"He is a second Dirac, only this time human."

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Whilst heading up the Manhattan Project during World War II, theoretical physicist Robert Oppenheimer quickly became aware of a promising young physicist by the name of Richard Feynman. Sensing that Feynman would be incredibly valuable at UC Berkeley come the end of the war, Oppenheimer wrote the following letter to then chairman of its physics department, Raymond Birge. To label the letter a glowing recommendation would be an understatement, but even so, and despite Oppenheimer's efforts, Feynman turned down the subsequent offer.

Indeed he was correct in his evaluation of Feynman, who went on to become one of the world's most renowned scientists and joint recipient of the Nobel Prize in Physics in 1965.



Transcript

CONFIDENTIAL

November 4, 1943

Professor R. T. Birge
Chairman, Department of Physics
University of California
Berkeley, California

Dear Professor Birge:

In these war times it is not always easy to think constructively about the peace that is to follow, even in such relatively small things as the welfare of our department. I would like to make one suggestion to you which concerns that, and about which I have myself a very sure and strong conviction.

As you know, we have quite a number of physicists here, and I have run into a few who are young and whose qualities I had not known before. Of these there is one who is in every way so outstanding and so clearly recognized as such, that I think it appropriate to call his name to your attention, with the urgent request that you consider him for a position in the department at the earliest time that that is possible. You may remember the name because he once applied for a fellowship in Berkeley: it is Richard Feynman. He is by all odds the most brilliant young physicist here, and everyone knows this. He is a man of thoroughly engaging character and personality, extremely clear, extremely normal in all respects, and an excellent teacher with a warm feeling for physics in all its aspects. He has the best possible relations both with the theoretical people of whom he is one, and with the experimental people with whom he works in very close harmony.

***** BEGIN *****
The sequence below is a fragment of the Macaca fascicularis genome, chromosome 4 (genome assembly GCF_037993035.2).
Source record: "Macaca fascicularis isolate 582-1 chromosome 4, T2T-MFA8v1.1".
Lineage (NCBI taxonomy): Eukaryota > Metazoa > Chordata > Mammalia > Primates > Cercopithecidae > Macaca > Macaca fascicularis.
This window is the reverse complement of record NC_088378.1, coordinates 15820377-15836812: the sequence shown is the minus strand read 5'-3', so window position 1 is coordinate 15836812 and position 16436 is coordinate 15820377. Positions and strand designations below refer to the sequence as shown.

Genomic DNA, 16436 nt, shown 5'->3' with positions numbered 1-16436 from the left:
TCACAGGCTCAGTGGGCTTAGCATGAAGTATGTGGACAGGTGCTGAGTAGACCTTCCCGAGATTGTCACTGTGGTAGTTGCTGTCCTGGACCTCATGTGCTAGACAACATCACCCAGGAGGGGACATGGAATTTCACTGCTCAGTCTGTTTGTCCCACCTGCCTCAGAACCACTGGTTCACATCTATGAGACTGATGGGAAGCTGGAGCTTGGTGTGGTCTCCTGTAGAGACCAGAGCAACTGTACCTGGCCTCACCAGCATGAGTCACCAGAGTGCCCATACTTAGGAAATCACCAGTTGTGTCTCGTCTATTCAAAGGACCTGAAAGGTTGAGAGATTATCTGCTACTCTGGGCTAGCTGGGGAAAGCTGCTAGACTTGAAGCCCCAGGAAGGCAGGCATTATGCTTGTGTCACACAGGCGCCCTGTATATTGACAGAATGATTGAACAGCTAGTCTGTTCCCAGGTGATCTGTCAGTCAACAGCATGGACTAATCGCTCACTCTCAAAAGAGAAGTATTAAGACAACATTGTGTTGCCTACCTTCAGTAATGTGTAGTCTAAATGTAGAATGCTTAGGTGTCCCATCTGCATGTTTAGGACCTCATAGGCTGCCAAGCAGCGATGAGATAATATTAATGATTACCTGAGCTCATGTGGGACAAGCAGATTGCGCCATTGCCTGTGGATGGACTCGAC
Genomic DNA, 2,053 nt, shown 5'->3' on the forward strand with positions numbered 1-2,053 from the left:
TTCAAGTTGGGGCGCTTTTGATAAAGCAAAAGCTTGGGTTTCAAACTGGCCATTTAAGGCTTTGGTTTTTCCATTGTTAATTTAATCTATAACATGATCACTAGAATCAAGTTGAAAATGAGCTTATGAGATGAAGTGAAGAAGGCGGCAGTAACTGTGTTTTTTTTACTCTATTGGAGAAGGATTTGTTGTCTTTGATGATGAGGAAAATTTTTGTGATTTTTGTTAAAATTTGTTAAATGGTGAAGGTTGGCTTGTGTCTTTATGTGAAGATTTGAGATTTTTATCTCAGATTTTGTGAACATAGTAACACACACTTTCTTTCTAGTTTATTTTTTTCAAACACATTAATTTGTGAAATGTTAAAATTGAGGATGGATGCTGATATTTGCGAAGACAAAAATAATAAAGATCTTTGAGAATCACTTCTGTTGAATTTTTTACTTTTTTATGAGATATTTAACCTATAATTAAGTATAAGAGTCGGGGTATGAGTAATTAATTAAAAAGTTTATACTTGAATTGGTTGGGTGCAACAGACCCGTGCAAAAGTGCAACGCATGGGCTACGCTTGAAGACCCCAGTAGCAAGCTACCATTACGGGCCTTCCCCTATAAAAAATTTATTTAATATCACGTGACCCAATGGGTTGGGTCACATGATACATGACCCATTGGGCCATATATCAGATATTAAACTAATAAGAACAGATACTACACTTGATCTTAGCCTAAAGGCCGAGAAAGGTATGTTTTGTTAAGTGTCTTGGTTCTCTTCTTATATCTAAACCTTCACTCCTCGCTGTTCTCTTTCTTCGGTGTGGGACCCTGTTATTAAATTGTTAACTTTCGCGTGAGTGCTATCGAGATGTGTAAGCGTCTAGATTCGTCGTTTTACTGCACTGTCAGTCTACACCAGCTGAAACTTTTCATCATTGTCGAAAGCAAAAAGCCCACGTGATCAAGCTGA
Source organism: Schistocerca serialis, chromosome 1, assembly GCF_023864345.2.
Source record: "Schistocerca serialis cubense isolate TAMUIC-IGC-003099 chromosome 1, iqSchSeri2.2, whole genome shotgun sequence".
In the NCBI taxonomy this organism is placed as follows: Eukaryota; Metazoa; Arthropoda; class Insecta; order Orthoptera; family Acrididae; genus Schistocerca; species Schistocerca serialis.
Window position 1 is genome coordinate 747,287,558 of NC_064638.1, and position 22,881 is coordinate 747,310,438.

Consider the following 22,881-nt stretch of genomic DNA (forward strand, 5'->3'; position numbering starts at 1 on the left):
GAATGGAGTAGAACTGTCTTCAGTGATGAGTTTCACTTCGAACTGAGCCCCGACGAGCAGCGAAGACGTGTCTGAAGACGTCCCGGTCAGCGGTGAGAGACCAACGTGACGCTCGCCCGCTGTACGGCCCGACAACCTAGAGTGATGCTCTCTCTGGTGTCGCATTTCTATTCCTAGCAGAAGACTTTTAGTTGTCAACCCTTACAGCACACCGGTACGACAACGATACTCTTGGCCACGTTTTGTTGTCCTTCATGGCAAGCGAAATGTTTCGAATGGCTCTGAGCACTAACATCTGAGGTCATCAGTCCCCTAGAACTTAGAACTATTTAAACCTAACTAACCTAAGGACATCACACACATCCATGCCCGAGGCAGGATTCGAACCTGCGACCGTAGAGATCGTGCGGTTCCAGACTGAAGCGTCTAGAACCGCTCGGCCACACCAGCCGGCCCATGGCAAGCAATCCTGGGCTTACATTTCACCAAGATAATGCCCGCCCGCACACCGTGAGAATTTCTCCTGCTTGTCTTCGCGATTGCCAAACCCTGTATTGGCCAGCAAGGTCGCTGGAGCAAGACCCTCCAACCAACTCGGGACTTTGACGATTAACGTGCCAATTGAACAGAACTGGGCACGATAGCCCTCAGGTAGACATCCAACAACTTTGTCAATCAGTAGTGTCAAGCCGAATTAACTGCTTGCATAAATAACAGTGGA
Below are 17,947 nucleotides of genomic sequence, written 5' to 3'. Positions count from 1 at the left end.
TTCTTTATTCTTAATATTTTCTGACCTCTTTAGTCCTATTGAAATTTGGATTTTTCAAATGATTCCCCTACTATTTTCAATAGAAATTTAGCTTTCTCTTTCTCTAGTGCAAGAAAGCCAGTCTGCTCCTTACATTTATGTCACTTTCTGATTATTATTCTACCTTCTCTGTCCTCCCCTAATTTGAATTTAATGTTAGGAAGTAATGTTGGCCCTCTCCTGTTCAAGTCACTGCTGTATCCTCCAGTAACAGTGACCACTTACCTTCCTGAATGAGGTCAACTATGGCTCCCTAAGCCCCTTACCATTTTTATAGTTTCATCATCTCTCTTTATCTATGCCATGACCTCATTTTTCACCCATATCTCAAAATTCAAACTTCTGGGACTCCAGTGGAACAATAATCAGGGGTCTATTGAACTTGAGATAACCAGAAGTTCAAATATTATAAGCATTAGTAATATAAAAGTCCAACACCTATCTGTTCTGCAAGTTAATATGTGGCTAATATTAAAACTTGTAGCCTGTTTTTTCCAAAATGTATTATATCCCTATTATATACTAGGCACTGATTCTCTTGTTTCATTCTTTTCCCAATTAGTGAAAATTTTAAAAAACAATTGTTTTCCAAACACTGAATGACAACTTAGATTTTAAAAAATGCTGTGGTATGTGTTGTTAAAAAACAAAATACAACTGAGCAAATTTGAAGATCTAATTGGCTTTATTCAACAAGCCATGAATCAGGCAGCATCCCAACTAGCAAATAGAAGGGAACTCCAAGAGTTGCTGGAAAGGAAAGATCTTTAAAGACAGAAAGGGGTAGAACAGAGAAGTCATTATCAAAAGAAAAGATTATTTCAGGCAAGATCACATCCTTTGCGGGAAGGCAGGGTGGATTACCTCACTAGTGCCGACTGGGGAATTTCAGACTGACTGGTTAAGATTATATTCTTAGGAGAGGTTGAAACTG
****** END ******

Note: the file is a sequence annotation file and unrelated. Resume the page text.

The reason for telling you about him now is that his excellence is so well known, both at Princeton where he worked before he came here, and to a not inconsiderable number of "big shots" on this project, that he has already been offered a position for the post war period, and will most certainly be offered others. I feel that he would be a great strength for our department, tending to tie together its teaching, its research and its experimental and theoretical aspects. I may give you two quotations from men with whom he has worked. Bethe has said that he would rather lose any two other men than Feyman from this present job, and Wigner said, "He is a second Dirac, only this time human."

Of course, there are several people here whose recommendation you might want; in the first instance Professors Brode and McMillan. I hope you will not mind my calling this matter to your attention, but I feel that if we can follow the suggestion I have made, all of us will be very happy and proud about it in the future. I cannot too strongly emphasize Feynman's remarkable personal qualities which have been generally recognized by officers, scientists and laity in this community.

With every good wish,

Robert Oppenheimer

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